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Case Study Outtakes: The Mona Lisa (Rebranding & Design)

The Problem: Leonardo da Vinci’s masterpiece portrait was experiencing an itch to try something new. The painting was aware that in the digital age, stagnancy is a precursor to obsolescence, and decided that after over 500 years it was worth considering a reinvention that better caught the eye of the modern art aficionado. However, it had no idea where to begin.

Our Solution: A ground-up branding and design process starts with active communication and a willingness to follow paths you may not have expected to take. We had an in-depth conversation with the Mona Lisa to try and assess exactly what desires were topmost, and we also pushed the artwork to consider its audience. We believe that the audience must be a part of the branding process, since they will be the ones who either celebrate, or push back against the new material. As such, we always ask the client to formulate answers to these three questions:

  • What should your audience think?
  • What should your audience feel?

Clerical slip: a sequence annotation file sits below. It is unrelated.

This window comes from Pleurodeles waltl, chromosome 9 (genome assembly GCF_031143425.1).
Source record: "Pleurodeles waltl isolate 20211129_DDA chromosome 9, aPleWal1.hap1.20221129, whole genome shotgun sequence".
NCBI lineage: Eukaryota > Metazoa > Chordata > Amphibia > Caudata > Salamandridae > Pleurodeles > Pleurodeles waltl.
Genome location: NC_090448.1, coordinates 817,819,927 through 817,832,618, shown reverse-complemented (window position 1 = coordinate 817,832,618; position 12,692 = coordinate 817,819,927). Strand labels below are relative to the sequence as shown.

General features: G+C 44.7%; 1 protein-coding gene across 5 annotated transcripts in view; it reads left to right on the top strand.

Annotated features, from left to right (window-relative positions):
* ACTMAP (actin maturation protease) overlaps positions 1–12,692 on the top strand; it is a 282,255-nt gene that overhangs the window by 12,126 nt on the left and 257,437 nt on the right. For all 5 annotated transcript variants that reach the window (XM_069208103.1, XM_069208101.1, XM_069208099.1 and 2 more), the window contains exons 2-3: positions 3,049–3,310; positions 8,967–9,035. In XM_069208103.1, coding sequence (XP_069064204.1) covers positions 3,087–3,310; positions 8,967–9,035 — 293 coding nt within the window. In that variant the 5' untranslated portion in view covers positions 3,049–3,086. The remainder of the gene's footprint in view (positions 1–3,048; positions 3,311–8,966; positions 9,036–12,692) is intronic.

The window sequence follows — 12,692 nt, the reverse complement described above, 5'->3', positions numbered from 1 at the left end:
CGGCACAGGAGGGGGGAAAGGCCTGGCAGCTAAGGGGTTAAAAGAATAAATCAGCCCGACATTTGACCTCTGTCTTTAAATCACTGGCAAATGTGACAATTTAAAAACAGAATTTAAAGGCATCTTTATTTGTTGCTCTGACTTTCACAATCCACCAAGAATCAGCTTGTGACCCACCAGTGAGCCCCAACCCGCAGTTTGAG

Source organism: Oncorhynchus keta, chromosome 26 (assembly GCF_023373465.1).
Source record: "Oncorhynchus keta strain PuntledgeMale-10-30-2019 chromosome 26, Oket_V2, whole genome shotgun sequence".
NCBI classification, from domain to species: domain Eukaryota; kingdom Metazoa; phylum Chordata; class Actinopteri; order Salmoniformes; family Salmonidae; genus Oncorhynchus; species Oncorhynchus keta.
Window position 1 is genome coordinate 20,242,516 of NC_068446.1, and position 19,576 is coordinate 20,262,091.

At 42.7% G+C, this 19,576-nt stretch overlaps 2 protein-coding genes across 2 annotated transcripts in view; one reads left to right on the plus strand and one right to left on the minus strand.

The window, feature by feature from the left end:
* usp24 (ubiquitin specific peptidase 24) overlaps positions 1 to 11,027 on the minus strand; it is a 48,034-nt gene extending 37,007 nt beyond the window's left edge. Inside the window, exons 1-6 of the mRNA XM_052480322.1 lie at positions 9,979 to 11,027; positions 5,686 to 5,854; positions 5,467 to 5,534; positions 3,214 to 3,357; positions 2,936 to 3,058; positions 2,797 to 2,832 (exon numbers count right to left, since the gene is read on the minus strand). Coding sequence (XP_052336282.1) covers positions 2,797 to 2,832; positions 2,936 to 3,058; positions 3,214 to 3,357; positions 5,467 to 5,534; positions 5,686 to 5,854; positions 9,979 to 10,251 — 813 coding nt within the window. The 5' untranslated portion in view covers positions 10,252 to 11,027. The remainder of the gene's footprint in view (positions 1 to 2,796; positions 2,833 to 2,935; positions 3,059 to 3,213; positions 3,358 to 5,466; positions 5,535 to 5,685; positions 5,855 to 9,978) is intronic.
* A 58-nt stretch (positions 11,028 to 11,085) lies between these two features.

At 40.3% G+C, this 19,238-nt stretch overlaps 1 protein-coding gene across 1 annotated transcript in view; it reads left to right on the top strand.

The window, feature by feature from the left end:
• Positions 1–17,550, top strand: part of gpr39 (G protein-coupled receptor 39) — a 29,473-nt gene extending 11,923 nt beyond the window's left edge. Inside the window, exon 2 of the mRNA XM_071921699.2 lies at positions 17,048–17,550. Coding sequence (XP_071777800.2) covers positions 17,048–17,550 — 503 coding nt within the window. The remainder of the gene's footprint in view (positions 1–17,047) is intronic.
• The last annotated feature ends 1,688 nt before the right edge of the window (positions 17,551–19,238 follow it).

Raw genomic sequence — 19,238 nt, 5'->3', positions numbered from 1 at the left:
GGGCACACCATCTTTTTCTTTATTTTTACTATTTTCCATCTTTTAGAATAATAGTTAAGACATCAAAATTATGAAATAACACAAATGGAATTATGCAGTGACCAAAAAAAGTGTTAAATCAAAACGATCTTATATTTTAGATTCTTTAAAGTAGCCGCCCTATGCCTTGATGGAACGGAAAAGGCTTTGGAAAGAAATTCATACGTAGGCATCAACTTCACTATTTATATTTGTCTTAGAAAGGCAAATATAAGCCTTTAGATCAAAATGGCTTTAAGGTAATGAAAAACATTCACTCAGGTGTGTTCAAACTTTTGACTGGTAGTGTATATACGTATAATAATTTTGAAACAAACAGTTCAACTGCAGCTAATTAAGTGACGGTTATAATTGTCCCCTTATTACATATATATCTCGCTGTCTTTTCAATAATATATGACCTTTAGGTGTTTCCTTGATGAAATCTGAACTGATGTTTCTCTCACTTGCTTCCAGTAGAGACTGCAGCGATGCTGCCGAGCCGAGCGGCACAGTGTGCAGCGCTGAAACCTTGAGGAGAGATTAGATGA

• What should your audience do?

Once those three questions have been answered, then we can start talking about things like color, font, and other aesthetic details. Mona Lisa came to us with a scattered list of ideas–neon colors, contemporary music, animations of fireballs coming from the sky–but was able to eliminate many of those ideas once it thought long and hard about how it wanted to change its relationship to its audience.

Why It Didn’t Work: There’s a reason that the Mona Lisa has endured for five centuries as a spiritual shorthand for the very concept of “Art”–it already has a perfect brand and design in no need of alteration. Changing the colors or deviating even one inch away from that classically enigmatic smile could be an amusing adventure, but in the end the painting’s audience wants to see exactly what da Vinci committed to canvas. Although this particular client interaction might be considered a “failure” because we didn’t do any new work, sometimes the whole point of a branding process is to realize that you don’t need a new brand–and that’s a success, in our book.

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